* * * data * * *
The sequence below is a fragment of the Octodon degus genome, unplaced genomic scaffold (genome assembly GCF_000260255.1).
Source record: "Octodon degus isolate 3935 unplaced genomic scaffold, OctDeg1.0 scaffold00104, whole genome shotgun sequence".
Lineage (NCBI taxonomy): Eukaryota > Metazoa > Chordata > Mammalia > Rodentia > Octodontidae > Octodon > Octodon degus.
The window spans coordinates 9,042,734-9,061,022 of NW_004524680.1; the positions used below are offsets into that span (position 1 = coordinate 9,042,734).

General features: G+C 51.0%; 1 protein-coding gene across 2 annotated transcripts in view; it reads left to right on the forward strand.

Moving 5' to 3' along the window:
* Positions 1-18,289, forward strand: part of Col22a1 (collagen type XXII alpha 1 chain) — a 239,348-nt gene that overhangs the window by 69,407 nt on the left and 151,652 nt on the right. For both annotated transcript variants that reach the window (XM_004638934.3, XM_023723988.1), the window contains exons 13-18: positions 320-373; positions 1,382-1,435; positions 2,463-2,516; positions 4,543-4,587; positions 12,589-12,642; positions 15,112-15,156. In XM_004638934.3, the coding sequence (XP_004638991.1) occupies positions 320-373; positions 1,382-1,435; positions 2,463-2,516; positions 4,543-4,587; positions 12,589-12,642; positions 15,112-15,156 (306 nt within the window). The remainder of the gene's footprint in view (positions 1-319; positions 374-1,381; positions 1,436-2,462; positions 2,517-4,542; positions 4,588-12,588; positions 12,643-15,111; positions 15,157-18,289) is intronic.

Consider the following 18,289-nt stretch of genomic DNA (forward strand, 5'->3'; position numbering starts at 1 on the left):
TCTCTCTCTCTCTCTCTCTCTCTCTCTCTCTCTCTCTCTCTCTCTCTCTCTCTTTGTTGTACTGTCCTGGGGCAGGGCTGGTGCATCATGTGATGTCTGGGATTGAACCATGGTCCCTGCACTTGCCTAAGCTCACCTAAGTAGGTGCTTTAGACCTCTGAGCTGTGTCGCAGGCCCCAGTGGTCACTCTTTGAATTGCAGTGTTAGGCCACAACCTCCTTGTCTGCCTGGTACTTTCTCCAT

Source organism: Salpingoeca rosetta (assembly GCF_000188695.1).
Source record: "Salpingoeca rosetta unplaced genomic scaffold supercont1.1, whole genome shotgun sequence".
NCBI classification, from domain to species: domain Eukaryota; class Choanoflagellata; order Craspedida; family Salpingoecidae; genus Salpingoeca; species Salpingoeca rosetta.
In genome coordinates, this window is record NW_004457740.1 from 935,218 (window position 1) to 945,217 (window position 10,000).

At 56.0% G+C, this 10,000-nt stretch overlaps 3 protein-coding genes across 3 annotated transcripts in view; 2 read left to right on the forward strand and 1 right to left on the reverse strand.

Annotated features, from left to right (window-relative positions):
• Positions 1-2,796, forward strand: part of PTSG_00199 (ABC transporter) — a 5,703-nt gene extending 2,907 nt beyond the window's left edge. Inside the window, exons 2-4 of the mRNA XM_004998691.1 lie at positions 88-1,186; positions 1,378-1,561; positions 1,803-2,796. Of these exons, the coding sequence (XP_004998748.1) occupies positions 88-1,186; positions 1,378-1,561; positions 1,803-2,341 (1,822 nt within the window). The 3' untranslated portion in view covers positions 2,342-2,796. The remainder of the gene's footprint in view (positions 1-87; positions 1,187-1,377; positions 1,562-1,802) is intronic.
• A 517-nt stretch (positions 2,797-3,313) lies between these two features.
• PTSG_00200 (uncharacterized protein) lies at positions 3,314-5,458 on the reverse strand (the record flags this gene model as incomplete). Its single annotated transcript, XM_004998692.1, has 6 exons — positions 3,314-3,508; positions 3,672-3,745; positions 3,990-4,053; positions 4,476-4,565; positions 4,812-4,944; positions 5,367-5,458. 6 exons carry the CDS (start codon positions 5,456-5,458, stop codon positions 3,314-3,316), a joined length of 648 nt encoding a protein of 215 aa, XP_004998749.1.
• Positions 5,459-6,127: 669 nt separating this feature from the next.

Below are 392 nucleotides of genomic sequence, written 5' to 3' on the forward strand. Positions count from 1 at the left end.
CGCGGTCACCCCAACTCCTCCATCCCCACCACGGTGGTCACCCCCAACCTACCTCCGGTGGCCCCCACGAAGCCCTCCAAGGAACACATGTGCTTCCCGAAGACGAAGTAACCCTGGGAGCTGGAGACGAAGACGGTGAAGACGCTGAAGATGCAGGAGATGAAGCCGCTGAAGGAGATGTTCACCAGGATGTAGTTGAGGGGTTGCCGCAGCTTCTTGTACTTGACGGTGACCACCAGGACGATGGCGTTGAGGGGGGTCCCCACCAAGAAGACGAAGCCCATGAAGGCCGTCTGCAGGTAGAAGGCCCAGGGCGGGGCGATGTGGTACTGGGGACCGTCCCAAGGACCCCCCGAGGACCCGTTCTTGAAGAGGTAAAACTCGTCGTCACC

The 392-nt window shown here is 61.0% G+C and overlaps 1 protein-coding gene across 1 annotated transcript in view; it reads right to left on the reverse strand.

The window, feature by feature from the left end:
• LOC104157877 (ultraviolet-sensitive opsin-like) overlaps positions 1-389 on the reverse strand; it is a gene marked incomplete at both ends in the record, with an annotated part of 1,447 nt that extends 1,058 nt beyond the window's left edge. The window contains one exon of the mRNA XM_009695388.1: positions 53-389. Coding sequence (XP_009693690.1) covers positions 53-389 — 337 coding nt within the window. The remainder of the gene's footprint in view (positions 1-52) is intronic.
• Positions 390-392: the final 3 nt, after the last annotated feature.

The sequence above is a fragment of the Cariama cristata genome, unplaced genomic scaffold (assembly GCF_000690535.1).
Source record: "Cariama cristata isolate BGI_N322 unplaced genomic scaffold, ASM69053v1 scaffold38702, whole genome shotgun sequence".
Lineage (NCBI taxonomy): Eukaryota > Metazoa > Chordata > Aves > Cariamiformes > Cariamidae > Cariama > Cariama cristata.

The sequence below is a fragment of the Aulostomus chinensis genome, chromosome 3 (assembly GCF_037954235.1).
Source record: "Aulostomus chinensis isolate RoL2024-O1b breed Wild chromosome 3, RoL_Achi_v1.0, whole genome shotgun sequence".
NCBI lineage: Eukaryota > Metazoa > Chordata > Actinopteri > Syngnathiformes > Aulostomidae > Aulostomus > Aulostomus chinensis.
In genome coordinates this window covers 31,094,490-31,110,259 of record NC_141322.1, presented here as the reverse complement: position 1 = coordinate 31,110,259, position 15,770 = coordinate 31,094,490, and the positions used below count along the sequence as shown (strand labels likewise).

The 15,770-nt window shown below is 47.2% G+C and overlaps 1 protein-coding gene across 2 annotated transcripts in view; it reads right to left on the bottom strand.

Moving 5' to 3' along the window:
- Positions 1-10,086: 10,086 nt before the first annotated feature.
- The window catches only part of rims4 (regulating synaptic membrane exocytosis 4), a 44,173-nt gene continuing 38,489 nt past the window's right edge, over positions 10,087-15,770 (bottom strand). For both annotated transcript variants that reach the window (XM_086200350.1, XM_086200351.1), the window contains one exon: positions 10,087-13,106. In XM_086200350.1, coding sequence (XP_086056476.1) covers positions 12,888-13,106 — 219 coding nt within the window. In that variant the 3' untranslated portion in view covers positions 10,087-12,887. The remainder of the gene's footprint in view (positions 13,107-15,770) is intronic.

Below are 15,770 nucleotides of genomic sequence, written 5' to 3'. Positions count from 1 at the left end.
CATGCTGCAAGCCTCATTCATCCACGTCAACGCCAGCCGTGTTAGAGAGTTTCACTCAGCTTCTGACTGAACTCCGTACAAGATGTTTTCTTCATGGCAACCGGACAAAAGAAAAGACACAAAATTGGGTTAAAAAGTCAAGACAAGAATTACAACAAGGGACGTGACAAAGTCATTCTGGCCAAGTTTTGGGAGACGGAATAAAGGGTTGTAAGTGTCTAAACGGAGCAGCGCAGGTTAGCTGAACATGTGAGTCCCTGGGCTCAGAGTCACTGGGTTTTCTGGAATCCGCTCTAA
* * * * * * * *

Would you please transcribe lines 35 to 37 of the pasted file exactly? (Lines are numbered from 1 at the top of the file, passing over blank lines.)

- Positions 1-10,086: 10,086 nt before the first annotated feature.
- The window catches only part of rims4 (regulating synaptic membrane exocytosis 4), a 44,173-nt gene continuing 38,489 nt past the window's right edge, over positions 10,087-15,770 (bottom strand). For both annotated transcript variants that reach the window (XM_086200350.1, XM_086200351.1), the window contains one exon: positions 10,087-13,106. In XM_086200350.1, coding sequence (XP_086056476.1) covers positions 12,888-13,106 — 219 coding nt within the window. In that variant the 3' untranslated portion in view covers positions 10,087-12,887. The remainder of the gene's footprint in view (positions 13,107-15,770) is intronic.

Below are 15,770 nucleotides of genomic sequence, written 5' to 3'. Positions count from 1 at the left end.